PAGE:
NOTE: this article first appeared in Speculations #27 — May, 1999
Somebody once said that there were lies, damned lies, and statistics.
He obviously wasn’t a writer.
There are lies, damned lies, and royalties.
In the past few months hopeful Internet publishers have been springing up like plagues of locusts. They have two things in common: they’re going to make everyone rich tomorrow, and they don’t have any money today.
They can’t pay advances, or at least not meaningful ones. (Which makes sense. No electronic fiction publishing venture has yet shown a profit. It’s fun to hear them explain why they’re different — and yes, the day will come when electronic publishing is indeed profitable . . . but that day’s still a few years in the future.)
Anyway, since they can’t give you anything up front, they’ll boost the royalty rate. The term I’ve heard most often is 40%, which seems perfectly reasonable and not wildly generous, since they don’t have to pay for paper, cover art, color separations, printing, binding, and shipping. If they’re buying reprints — and almost all of them are, since they can’t compete with the mass market book publishers for new work — they also don’t have to pay for editors, copy editors, and the like. So, like I said, 40% is nice, but it’s no big deal, and constitutes no sacrifice on their part.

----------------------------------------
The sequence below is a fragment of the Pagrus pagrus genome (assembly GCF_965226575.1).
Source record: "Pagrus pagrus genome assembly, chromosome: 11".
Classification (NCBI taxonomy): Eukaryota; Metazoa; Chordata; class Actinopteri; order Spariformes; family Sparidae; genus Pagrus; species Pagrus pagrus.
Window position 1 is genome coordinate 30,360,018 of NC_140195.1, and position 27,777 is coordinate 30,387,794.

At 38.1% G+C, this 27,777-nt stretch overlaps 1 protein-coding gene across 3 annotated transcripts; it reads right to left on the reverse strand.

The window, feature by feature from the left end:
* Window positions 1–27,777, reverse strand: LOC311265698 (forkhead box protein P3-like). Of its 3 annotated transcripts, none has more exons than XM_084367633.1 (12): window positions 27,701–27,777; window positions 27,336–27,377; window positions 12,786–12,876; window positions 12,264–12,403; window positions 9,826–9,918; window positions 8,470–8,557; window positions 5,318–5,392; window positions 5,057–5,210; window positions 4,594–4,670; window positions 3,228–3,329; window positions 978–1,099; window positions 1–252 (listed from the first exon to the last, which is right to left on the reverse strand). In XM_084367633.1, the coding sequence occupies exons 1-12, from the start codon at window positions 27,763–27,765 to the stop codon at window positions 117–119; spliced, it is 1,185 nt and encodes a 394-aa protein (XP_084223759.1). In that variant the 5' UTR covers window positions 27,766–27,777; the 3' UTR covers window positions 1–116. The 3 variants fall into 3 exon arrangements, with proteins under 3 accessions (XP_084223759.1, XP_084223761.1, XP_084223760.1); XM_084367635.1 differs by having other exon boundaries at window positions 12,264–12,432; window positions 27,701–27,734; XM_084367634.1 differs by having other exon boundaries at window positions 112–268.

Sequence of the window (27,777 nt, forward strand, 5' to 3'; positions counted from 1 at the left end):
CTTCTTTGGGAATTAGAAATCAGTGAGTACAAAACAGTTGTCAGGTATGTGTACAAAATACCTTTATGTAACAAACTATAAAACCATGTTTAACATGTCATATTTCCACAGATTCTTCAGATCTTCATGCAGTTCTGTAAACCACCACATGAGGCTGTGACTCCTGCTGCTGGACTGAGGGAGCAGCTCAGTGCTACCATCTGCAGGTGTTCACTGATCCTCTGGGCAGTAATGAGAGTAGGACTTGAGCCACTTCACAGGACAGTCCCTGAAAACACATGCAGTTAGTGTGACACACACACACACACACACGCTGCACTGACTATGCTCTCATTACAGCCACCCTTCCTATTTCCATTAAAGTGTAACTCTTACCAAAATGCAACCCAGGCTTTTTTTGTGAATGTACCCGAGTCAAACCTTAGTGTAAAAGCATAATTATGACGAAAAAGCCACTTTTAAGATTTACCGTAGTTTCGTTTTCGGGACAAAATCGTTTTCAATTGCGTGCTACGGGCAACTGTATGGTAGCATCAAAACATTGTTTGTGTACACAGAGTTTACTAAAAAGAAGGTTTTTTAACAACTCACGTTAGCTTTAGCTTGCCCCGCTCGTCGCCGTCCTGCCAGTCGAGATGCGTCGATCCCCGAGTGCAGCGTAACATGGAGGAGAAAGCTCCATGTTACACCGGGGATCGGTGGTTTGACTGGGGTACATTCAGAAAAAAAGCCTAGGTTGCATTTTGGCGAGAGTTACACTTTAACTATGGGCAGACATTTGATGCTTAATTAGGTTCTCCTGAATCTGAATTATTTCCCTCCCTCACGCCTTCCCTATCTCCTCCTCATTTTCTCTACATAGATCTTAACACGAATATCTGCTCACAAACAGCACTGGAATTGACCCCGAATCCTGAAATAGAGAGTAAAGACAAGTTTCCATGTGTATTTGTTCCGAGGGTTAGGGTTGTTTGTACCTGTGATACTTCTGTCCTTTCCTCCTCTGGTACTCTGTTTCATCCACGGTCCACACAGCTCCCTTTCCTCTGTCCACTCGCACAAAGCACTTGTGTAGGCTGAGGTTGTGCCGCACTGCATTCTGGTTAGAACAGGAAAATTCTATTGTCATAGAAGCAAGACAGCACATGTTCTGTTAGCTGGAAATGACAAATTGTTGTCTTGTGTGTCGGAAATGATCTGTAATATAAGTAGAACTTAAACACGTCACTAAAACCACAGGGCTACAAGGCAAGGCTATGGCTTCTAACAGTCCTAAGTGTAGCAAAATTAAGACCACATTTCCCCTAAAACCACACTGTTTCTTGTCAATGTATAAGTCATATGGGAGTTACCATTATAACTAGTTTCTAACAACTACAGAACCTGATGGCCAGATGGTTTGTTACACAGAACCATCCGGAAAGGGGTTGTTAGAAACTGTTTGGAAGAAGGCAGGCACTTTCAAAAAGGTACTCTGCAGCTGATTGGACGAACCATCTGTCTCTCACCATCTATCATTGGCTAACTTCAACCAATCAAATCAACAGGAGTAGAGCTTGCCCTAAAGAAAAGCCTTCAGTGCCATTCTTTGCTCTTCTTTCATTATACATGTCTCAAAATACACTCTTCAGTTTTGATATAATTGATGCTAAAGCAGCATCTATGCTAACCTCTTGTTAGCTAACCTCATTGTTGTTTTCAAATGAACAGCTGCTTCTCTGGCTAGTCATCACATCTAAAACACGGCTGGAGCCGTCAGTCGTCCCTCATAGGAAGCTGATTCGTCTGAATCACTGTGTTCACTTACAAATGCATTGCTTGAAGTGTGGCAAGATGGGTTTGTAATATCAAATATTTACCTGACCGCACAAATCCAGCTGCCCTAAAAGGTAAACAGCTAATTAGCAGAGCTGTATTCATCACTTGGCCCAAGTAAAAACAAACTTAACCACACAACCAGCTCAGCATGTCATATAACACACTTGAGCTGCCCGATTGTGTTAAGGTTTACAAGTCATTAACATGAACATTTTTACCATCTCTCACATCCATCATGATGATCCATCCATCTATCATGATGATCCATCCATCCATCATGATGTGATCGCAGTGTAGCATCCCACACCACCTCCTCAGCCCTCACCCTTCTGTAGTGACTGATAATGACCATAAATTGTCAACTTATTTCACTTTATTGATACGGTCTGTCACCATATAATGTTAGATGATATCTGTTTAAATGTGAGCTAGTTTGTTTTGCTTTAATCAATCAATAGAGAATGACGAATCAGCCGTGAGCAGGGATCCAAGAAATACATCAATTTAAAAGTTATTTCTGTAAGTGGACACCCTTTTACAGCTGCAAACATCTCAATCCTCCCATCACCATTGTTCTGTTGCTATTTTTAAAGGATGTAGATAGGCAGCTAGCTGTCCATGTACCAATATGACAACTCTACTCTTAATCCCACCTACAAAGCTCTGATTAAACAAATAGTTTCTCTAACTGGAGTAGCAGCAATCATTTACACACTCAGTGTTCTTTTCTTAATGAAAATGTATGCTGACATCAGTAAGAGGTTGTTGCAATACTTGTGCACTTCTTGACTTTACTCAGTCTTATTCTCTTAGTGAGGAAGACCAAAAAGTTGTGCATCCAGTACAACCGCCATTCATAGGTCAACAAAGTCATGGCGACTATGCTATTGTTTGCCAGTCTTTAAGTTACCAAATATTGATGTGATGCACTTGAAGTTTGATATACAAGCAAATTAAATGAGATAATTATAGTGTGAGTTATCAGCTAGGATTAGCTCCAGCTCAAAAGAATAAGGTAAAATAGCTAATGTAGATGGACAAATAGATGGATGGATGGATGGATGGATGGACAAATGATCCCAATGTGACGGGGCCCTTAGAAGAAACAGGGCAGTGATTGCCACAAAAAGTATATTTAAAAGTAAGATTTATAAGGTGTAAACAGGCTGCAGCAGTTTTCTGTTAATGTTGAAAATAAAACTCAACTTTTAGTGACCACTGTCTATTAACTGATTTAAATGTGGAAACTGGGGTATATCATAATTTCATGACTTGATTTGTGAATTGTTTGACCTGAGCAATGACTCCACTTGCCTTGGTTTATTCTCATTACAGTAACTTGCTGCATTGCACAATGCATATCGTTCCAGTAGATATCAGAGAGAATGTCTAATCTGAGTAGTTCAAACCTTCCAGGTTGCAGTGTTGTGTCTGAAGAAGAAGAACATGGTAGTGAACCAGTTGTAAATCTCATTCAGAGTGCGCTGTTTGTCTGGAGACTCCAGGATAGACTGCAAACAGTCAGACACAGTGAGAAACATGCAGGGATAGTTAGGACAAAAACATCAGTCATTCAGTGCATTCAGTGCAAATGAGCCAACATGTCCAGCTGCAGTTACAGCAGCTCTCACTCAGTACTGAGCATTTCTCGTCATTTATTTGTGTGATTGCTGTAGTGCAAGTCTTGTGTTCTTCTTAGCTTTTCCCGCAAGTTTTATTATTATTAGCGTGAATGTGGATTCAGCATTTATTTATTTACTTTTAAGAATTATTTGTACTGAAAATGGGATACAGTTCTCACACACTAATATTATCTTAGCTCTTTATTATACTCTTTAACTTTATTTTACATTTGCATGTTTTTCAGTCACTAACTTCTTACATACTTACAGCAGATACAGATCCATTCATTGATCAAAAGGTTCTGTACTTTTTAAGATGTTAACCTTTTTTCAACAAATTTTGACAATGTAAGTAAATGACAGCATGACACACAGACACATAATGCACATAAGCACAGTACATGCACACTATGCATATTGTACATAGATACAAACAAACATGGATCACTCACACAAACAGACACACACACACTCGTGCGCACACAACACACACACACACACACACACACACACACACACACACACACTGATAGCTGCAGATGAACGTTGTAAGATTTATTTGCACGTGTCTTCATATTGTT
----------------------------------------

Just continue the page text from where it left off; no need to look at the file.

I’m going to quote from the actual prospectus of one such publisher whose offer is no better or worse than the rest of them:
“Every CD created has actually multiple prices associated with it. The first price is for a CD without any books on it, just the reader software. This is right now $5.99 US. Then each work has a price associated with it, most commonly $2.00 US for text. Our royalties are designed to return about 10% of the retail price for a novel in text only for each sale. So if you have a novel on a CD by itself it is priced at $7.99 US and your royalty is 40% of the $2.00 US work price or $0.80 US per copy sold.”
End of quote. And beginning of an alternate universe of mathematics.
It’s as if Tor or Bantam approached you and said, “We’re going to charge $8.00 US for your new novel. Now, our expenses — overhead, printing, shipping, advertising, bookkeeping, and all that — comes to $6.00 US a copy. That means the actual profit, assuming a 100% sell-through, is $2.00 US, and we feel so generous that we’re going to pay you a 40% royalty on that. That means every time we sell a book for $8.00 US, you’re going to get 80 cents US.”